A new Georgia law has expanded the areas in which licensed gun owners may carry concealed weapons. On May 14, 2008, Georgia Governor Sonny Perdue signed the “Business Security and Employee Privacy Act” into law. Guns may now lawfully be carried on public transportation, in restaurants that serve food and alcohol, and in parks and recreational areas. Of primary interest to employers, however, are the provisions of the Act that give employees the right to store a licensed firearm in a locked vehicle on an employer’s property.

Employment-Related Provisions

The Act was heavily debated during the 2008 session of the Georgia General Assembly, largely because of its implications for employers. The law, informally dubbed the “parking lot bill,” generally prohibits all private and public employers from maintaining policies that permit the employer to search employees’ locked vehicles in employer-controlled parking lots or to search employees’ vehicles entering the employer’s property. The law also prohibits employers from conditioning employment on an agreement prohibiting an employee from entering the employer’s parking lot with a licensed firearm locked out of sight in the employee’s vehicle. Thus, the law effectively gives employees who are licensed gun owners the right to store firearms in a locked, privately owned vehicle on a private or public employer’s property. To fall within the protection of the Act, an employee must keep his or her licensed firearm locked out of sight in the vehicle’s trunk, glove compartment, or other enclosed compartment.

The Act provides several exceptions to its general provisions. Some employers, including most correctional institutions, facilities associated with electricity generation that are owned or operated by a public entity, U.S. Department of Defense contractors whose facilities are contiguous with military installations or are within one mile of an airport, natural gas and liquid petroleum transmission facilities, and water storage and supply facilities, are exempt from the employment-related provisions of the Act. Employers that provide employees with a secure parking area restricted from general public access (such as a fenced-in parking lot protected by a security gate) are also generally exempt from the Act’s employment-related provisions, but such employers are still restricted from searching vehicles upon entry to the secure parking area unless such searches are performed on a uniform and frequent basis. For any employer, searches of an employee’s vehicle are permitted when the vehicle is owned or leased by the employer, when law enforcement officers conduct the search pursuant to a valid search warrant or a valid warrantless search, when the employee consents to a search, or in “any situation in which a reasonable person would believe that accessing a locked vehicle of an employee is necessary to prevent an immediate threat to human health, life, or safety.” Employees on disciplinary action can be prohibited from bringing weapons on company property, and an employer may search the vehicle of such an employee to enforce the prohibition.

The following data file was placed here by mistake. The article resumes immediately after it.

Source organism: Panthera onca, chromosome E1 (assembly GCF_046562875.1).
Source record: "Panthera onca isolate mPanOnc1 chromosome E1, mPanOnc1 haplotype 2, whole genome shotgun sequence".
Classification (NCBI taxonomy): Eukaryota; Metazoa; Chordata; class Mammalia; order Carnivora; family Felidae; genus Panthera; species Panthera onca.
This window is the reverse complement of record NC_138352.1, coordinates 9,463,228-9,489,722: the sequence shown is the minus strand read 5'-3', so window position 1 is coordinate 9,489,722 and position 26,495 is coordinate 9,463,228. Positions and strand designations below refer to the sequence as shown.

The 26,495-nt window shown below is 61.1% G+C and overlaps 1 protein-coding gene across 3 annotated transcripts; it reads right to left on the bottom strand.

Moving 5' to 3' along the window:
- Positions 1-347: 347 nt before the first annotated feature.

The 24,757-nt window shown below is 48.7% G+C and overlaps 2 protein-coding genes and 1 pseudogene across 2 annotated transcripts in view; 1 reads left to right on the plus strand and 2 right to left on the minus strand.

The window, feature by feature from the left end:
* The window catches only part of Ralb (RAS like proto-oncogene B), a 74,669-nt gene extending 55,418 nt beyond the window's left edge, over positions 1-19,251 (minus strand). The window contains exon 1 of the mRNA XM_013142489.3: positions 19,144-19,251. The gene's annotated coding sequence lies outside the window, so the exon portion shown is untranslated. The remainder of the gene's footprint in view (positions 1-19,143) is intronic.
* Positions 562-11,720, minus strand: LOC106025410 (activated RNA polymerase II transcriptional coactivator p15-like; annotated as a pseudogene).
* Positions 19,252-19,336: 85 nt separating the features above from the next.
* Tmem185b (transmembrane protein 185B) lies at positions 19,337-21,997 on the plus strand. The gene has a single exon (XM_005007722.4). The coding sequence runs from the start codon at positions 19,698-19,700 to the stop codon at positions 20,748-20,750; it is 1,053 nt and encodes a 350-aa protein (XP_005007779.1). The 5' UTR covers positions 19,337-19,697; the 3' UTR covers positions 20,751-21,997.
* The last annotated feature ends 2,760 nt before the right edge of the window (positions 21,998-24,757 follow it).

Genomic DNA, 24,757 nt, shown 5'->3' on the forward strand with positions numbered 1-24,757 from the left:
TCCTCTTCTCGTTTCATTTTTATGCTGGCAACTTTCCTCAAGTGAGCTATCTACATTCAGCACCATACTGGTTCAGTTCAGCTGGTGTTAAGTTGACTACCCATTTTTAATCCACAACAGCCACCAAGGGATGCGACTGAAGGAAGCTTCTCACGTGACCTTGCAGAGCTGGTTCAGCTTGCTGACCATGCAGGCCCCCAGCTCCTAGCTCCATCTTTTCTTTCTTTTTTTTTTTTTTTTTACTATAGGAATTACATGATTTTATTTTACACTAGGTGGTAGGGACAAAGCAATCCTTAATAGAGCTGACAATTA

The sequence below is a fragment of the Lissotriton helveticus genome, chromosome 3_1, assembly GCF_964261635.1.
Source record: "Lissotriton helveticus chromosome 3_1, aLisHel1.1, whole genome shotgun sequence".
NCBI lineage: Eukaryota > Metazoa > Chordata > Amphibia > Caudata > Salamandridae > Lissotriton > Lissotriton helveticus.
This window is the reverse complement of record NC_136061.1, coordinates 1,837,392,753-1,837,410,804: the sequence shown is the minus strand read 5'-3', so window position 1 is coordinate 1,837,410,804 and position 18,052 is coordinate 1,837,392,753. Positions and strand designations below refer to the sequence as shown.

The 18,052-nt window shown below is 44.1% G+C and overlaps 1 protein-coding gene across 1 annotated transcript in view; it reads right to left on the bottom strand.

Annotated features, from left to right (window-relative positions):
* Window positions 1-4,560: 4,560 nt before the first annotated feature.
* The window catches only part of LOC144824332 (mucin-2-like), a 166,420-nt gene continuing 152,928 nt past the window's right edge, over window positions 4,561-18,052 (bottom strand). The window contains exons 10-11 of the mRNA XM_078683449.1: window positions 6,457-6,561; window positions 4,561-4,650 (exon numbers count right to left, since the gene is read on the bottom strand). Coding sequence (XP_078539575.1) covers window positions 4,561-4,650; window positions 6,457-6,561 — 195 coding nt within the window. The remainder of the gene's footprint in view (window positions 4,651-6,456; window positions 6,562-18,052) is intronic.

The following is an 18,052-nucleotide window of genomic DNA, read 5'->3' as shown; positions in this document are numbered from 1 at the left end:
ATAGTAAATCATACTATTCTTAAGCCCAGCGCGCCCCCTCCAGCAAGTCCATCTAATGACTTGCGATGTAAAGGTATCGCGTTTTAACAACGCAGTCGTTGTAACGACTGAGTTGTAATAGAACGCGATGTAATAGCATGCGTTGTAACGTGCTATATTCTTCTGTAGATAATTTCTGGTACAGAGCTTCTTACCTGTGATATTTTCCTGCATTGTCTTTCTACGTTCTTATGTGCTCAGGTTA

The Act also contains a broad provision preserving the right of private property owners and persons “in legal control of a property through a lease, a rental agreement, a contract, or any other agreement” to control access to such property. The Act does not make clear to what extent this provision may temper the general prohibitions applicable to employers when they are in legal control of property.

Further, the law contains an “immunity” provision intended to shield employers from any liability resulting from the storing of guns in vehicles on the employer’s property. It also provides that the law does not create any new duties of care or expand any existing duty of care on the part of property owners or employers.

Practical Implications

The Act appears to create substantial new rights for employees in Georgia to bring licensed firearms onto employer-provided parking lots and to be free from employer-directed searches of their private vehicles on employer property, except in certain defined situations. These rights may be at odds with employers’ policies on workplace violence (which often prohibit weapons on company property), on workplace searches and inspections, and on substance abuse (which often contain provisions requiring searches of employee vehicles on company property). Employers in Georgia should review their personnel policies to determine if there are any potential conflicts with the new law. It should be noted that an Oklahoma law with provisions similar to those of the Georgia Act was recently struck down by a federal appellate court on the grounds that it was preempted by the Occupational Safety and Health Act because it limited the ability of employers to provide a safe workplace. The Georgia Act may be vulnerable to a similar challenge.